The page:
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4 Answers

How to handle a break in training.

Asked by: 3523 views Private Pilot

I solo'd in May of 2010 and had my stage one check in June of 2010. Last flight was July of 2010. I did have a few issues with my CFI, he has since left where I was training. The manager is great there and has always worked with me. Finding another CFI shouldn't be an issue.  My father was ill so I stepped away from training. My dad passed away March of 2011. It still may be a while before I can get back to training in the air. I do read training material and watch the Cessna King training dvd's. I do know I want to get ground school training and pass my wirtten before taking to the air. Book work has been harder than flying for me.  Any suggestions(ie, flight sim, or other books) that might help get me through this layoff and help towards my PPL would be appreciated.

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4 Answers

  1. Micah on Apr 25, 2011

    Will your flight school let you backseat while others fly? That’s an underappreciated way to learn and a great way to meet other pilots and instructors. And it’s free (unless it draws you back into the left seat sooner than you’d planned).

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  2. Pete Kemble on Apr 25, 2011

    my condolences on your loss.
    I started my Private back in July 1996 during a break in college. I went back to school with 50 something hours, and didn’t pick up again until 2000. Did about 20 more hours but then ran out of money, graduated, and moved to the city. After starting my adult life and getting my 20s and a solid IT career out of the way, I finally found time 13 years after I started and got my private in 2009 at 108 hours or so. during these breaks (one lasting almost a decade) the mistake I made was not keeping continuing my flight training outside of the aircraft. If you’re not going to fly for a while and you know it, keep yourself “current” by digesting everything you can aviation related. Read through all the FAA texts online. Join AOPA and you’ll get a free subscription to Flight Training (fantastic bathroom reading 🙂 ). There’re plenty of free online resources as well (this site for one) that will help keep your mind in aviation as well. They key point here is that training is just if not more effective outside the airplane than in it. Prepare mentally outside the aircraft with as much knowledge as you can amass, and once you’re back in the aircraft, make the time effective by only needing to concentrate on the task at hand. one last time – learn as much as you can during your time off!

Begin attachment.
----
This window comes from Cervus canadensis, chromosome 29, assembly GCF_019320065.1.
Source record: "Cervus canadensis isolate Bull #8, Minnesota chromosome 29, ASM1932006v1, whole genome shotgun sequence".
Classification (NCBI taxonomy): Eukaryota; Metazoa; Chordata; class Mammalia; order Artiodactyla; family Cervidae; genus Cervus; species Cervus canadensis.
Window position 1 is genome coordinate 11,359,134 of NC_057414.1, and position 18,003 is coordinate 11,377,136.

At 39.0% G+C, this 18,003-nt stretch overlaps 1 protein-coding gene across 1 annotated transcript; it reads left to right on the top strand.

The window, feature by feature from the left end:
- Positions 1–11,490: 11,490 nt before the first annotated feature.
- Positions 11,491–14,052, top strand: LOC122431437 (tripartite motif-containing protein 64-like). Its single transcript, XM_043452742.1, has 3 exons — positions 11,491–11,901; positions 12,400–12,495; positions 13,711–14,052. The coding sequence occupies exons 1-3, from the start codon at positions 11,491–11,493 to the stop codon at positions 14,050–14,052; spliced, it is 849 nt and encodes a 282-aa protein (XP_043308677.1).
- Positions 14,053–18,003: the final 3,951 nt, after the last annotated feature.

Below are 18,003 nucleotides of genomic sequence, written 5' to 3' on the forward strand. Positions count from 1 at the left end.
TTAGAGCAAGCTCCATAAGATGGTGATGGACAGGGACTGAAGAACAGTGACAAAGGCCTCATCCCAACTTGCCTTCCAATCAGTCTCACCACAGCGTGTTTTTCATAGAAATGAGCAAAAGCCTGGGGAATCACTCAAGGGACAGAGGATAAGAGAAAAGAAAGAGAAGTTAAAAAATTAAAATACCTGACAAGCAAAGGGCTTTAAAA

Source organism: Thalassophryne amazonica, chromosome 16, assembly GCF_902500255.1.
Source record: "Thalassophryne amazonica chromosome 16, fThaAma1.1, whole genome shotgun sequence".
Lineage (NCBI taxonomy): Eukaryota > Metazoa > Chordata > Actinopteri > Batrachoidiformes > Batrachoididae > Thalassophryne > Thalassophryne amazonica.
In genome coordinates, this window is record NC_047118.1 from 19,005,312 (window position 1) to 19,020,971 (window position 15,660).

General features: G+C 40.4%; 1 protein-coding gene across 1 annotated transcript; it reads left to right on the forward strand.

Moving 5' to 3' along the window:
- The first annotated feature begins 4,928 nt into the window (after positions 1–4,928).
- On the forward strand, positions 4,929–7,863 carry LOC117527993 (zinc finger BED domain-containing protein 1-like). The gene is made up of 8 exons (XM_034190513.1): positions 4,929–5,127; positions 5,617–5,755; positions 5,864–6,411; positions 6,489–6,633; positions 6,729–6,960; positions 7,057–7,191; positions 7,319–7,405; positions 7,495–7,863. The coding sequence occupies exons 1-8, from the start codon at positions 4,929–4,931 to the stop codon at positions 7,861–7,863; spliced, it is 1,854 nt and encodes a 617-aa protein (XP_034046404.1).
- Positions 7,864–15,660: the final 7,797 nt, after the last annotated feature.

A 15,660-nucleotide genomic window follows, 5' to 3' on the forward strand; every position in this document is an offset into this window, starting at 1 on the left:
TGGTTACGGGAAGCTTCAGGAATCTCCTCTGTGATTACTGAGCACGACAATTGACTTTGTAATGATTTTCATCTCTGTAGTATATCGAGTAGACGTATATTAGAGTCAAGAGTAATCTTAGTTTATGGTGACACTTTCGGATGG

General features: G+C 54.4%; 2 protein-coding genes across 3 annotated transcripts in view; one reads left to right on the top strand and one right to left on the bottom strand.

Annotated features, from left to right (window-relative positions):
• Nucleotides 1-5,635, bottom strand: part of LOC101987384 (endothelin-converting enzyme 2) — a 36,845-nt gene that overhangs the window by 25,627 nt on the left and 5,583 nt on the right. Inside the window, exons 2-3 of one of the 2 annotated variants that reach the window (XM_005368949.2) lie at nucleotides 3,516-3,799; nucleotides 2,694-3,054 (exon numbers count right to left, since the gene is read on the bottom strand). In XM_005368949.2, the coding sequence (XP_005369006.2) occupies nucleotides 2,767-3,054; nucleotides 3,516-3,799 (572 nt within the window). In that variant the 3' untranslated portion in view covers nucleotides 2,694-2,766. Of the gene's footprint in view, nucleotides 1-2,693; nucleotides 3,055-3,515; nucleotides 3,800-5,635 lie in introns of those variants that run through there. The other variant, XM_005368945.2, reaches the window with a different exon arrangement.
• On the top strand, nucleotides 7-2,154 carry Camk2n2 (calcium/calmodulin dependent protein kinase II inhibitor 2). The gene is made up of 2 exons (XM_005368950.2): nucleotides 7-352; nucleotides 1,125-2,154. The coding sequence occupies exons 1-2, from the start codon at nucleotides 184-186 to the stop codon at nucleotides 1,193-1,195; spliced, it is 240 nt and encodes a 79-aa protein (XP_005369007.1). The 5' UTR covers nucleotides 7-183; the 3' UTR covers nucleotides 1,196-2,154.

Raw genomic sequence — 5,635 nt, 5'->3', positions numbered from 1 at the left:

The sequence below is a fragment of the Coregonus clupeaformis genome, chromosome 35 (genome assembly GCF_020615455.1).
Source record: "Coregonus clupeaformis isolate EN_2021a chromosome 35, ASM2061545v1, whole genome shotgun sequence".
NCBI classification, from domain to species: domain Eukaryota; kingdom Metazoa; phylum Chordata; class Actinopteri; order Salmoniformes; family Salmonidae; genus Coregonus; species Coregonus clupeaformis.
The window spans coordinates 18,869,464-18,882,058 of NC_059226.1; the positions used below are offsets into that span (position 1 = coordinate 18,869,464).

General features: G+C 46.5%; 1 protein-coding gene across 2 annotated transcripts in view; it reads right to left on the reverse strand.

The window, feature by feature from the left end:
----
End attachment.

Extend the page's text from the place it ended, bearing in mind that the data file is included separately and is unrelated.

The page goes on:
All in all though, don’t ever be discouraged – After getting my private, I didn’t stop my training and I’m currently working on my initial CFI now with plans to change careers once the industry starts moving (i.e. hiring) again.
    Best of luck!

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  3. James MacGregor CFI on Apr 26, 2011

    Why did your CFI leave, when I did my training I asked around to find out who were the best CFIs then went from there. If you had a good experience with your CFI, maybe ask if he can work with you outside of the flight school, might save you some time and headache.
     Most CFIs worth their salt can source out aircraft they can teach in outside of a flightschool.
     just a thought

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  4. Kate Knoblauch on May 06, 2011

    Let me encourage you to get some/most of your flying in before you study real hard to take the written.  I did it way early just because I didn’t think I’d be able to get through it since it wasn’t coming easy. Well now that I’m almost done I feel stupid for missing some of the questions (because it wasn’t in a context I gotten when I read it but now that I use VOR’s I can do them blindfolded – sort of)  I don’t want to pay $150 just to increase my score.  Go fly for a bit and get the knowledge that way…reading just isn’t the same.

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